Tuesday, August 17, 2010

The Big Things That Matter

CounterPunch, former Reagan economic advisor Paul Craig Roberts meditates on the failure of deregulation:

Consider air travel. Admit it, if you are my age you hate it. The deterioration in service over my lifetime is phenomenal. Studies in favor of airline deregulation focused on short flights between A and B and concluded that small airlines serving high density areas were more efficient because they were not regulated. What was left out of the analysis is that regulated airlines served low density areas and permitted free stopovers. For example, if one was flying from the US to Athens, Greece, the traveler could stopover in London, Paris, and Rome without additional charges. Moreover, passengers were fed hot meals even in tourist class. In those halcyon days, it was even possible to travel more comfortably in tourist class than in first class, because flights were not scheduled in keeping with full capacity. Several rows of seats might be unoccupied. It was possible to push up the arm rests on three or four center aisle seats, lay down and go to sleep.

Perhaps the best benefit of regulated air travel for passengers was that airlines had spare airliners. If one airplane had mechanical problems that could not be fixed within a reasonable time, a standby airliner was rolled out to enable passengers to meet their connections and designations. With deregulation, customer service is not important. The bottom line has eliminated spare airliners.

With deregulated airlines, Wall Street calls the tune. If your flight has a mechanical problem, you are stuck where you are unless you have some sort of privileged status that can bump passengers from later fully booked flights. “Studies” that focus only on discounted ticket price omit major costs of deregulation and thereby wrongly conclude that deregulation has benefited the consumer.


Conservatives and especially libertarians romanticize “free market unregulated capitalism.” They regard it as the best of all economic orders. However, with deregulated capitalism, every decision is a bottom-line decision that screws everyone except the shareholders and management.

In America today there is no longer a connection between profits and the welfare of the people. Unregulated greed has destroyed the capitalist system, which now distributes excessive rewards to the few at the expense of the many.


Good essay, go read it. I don't really have much to add to its specifics--after all, I've pounded away at the folly of unfettered deregulation for years now. But reading Roberts' examples of the seemingly unrecognized adverse effects of deregulation again reminds me of the limitations of the entire field of economics, both in serious academia, and in public discourse.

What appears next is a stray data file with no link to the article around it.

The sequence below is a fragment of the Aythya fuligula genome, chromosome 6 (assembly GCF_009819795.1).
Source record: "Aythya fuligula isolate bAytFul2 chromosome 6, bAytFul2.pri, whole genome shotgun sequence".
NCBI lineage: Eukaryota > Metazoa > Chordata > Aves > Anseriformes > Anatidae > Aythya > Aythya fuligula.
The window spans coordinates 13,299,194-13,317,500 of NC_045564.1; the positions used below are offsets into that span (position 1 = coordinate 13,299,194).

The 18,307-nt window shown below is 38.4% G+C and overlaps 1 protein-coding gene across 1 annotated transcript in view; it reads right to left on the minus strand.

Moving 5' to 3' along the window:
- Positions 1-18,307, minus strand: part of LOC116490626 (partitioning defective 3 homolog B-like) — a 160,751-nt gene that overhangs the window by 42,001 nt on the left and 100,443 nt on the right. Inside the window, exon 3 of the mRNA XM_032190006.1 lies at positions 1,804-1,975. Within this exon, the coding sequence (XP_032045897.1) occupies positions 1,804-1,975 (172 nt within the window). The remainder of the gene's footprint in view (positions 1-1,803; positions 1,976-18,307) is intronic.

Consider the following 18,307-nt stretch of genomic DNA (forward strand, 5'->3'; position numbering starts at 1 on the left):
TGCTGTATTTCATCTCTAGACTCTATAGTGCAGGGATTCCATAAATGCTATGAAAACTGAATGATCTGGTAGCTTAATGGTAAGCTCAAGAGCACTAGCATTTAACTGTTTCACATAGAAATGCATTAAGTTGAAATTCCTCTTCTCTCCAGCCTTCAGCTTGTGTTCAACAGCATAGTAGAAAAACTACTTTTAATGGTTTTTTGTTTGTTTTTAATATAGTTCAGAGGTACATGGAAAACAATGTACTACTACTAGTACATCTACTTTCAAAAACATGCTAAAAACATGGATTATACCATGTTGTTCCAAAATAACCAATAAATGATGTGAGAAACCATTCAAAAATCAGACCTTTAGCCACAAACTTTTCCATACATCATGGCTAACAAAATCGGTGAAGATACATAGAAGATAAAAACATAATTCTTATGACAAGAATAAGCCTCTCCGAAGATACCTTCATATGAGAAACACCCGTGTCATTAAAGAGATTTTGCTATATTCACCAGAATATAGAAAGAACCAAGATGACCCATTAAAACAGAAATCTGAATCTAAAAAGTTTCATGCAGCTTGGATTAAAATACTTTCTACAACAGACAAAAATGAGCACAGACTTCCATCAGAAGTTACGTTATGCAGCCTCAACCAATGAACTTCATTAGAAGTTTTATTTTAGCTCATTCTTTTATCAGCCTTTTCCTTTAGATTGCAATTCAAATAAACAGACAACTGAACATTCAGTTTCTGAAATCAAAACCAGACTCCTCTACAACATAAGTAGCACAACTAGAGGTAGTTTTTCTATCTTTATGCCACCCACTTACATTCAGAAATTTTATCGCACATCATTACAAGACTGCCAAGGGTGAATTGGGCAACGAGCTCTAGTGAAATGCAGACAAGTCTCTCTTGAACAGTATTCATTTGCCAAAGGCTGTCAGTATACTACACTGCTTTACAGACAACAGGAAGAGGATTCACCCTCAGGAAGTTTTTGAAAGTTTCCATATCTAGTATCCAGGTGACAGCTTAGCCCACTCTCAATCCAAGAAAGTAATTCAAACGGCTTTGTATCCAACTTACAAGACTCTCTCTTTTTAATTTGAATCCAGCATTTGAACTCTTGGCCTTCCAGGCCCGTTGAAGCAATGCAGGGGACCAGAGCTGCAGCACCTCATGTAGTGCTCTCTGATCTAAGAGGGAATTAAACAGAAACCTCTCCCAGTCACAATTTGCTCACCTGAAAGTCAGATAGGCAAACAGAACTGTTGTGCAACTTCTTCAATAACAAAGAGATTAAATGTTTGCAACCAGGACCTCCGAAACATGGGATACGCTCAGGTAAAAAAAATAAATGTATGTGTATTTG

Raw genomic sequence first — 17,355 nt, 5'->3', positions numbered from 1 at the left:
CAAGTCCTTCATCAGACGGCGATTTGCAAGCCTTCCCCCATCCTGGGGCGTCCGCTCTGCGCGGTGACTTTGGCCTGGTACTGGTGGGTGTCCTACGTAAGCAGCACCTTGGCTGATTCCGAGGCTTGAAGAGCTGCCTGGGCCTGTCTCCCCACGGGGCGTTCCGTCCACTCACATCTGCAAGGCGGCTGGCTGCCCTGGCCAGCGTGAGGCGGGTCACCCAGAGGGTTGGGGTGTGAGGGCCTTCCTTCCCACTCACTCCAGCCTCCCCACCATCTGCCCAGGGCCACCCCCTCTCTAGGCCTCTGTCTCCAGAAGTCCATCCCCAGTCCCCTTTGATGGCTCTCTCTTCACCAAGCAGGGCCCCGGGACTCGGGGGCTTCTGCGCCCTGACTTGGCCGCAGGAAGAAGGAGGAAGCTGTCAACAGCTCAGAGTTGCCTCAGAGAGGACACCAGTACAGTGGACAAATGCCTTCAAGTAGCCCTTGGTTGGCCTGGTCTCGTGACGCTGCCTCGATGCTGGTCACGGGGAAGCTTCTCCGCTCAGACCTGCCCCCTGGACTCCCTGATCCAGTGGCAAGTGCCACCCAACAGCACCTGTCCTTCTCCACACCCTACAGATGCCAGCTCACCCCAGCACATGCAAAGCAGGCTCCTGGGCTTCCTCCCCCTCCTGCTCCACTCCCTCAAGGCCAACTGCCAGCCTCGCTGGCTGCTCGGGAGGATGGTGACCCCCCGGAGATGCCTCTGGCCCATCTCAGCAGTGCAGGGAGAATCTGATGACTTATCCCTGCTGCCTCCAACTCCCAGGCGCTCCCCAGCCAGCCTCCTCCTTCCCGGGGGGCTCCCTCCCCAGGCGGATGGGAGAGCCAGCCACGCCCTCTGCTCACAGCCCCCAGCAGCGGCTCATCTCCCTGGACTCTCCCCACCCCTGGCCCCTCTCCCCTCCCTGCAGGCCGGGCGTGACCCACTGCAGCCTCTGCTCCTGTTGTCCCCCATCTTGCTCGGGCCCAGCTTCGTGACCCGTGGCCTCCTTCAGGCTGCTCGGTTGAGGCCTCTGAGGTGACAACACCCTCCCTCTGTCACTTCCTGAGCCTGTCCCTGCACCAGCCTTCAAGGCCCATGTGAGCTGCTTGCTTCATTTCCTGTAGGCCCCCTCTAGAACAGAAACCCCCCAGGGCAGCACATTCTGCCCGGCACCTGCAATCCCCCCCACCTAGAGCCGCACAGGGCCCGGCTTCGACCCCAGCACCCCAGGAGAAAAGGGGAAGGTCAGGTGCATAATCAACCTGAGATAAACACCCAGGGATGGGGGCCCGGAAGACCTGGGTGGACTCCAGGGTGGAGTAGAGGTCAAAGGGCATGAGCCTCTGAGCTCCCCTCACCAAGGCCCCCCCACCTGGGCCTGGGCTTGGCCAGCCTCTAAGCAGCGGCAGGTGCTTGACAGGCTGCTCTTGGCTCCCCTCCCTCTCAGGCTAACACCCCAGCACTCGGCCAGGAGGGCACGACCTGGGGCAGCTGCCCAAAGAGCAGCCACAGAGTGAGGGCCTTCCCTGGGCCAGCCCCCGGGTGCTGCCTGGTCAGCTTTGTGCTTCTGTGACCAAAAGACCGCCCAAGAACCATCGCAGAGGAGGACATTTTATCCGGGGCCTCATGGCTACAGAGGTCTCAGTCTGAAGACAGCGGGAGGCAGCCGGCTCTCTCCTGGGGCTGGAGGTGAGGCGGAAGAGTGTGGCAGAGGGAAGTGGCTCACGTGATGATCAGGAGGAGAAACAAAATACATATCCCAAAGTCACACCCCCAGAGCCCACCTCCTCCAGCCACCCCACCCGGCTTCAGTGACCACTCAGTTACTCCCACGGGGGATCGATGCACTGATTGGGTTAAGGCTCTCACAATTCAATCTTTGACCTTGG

That is, human existence is extraordinarily sophisticated. It is beyond our current ability to somehow distill its essence. I mean okay, we can distill its essence, and have been doing so for centuries: just go read some Shakespeare. But that simply drives the point home. Taking the human condition and putting it into a form that we can actually get our hands around is something that only poets and artists can do. Scientists, psychologists, economists, sociologists, all these fields can only understand a small fraction of what the human experience is all about. Scientists, real scientists, are quite honest with themselves, and the world at large, about this, generally limiting themselves to making only conclusions that are supported by real physical evidence, and going no further.

Psychologists and economists, who approach their fields in a manner that might be described as "scientific," on the other hand, usually start their thinking with assumptions about human behavior, or about society, or about how the world works, whatever, and then pile on observations which seem to be true or workable within the models they develop. Sometimes they get it right. Other times, it turns out that their starting assumptions were flawed, which wrecks the whole chain of thought, or they missed some phenomena or aspect of human behavior that renders real world application of their work problematic or impossible.

Really, this happens almost all the time. Back in the early 1960s, famed linguist Noam Chomsky, for instance, helped to destroy behaviorism as the dominant paradigm in American psychology simply by bringing up a lot of information that the behaviorists simply hadn't considered. A more recent example is how the deregulated finance industry, which should not have failed as dramatically as it did according to neoliberal pop philosophy, nearly took down the global economy.

I've said many times that these fields, psychology and economics, have great value, and have helped humanity enormously. But to say that they are inexact sciences is a massive understatement. Indeed, I wouldn't even call them sciences. They take on too much to be absolutely certain about anything. This isn't necessarily such a bad thing, mind you. It's good to have a thumbnail sketch, as it were, to guide us in trying to understand human behavior. But there are generally so many holes in such work as to give me, a guy who's only had a decent high school economics course and a college level macro-econ 101 class, a seat at the table when it comes to discussing the big issues, whether most people think that's legitimate or not.

When Roberts looks at specific unintended consequences of particular economic policies such as deregulation, he's exposing the stuff the economists missed when formulating such policy. And that's the attitude we should all take when discussing economics: maybe this is wrong; what have we forgotten to consider? Because right now economics is treated as though it came down from the mountain on stone tablets. And that's fucked up.